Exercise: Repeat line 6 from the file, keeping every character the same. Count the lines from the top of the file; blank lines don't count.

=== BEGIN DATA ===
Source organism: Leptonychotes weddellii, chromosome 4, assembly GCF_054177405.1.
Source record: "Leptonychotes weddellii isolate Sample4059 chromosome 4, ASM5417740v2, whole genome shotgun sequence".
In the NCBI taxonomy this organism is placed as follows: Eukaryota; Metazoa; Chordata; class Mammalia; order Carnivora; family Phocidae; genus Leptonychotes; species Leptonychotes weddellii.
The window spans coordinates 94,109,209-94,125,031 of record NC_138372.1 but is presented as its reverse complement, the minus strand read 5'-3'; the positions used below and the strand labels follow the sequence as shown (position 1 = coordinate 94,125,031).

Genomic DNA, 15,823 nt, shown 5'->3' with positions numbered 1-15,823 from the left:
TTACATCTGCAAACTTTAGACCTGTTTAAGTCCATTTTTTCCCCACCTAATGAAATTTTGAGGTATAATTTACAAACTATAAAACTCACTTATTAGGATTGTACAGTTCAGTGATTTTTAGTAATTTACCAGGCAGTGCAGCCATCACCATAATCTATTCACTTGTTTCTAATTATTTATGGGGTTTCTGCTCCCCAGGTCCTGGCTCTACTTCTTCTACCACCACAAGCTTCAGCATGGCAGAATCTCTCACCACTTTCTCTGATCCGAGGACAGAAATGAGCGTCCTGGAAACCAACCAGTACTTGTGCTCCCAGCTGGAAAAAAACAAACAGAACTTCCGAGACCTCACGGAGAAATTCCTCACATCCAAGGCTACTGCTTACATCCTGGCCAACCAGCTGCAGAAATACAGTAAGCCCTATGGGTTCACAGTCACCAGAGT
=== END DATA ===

TTACATCTGCAAACTTTAGACCTGTTTAAGTCCATTTTTTCCCCACCTAATGAAATTTTGAGGTATAATTTACAAACTATAAAACTCACTTATTAGGATTGTACAGTTCAGTGATTTTTAGTAATTTACCAGGCAGTGCAGCCATCACCATAATCTATTCACTTGTTTCTAATTATTTATGGGGTTTCTGCTCCCCAGGTCCTGGCTCTACTTCTTCTACCACCACAAGCTTCAGCATGGCAGAATCTCTCACCACTTTCTCTGATCCGAGGACAGAAATGAGCGTCCTGGAAACCAACCAGTACTTGTGCTCCCAGCTGGAAAAAAACAAACAGAACTTCCGAGACCTCACGGAGAAATTCCTCACATCCAAGGCTACTGCTTACATCCTGGCCAACCAGCTGCAGAAATACAGTAAGCCCTATGGGTTCACAGTCACCAGAGT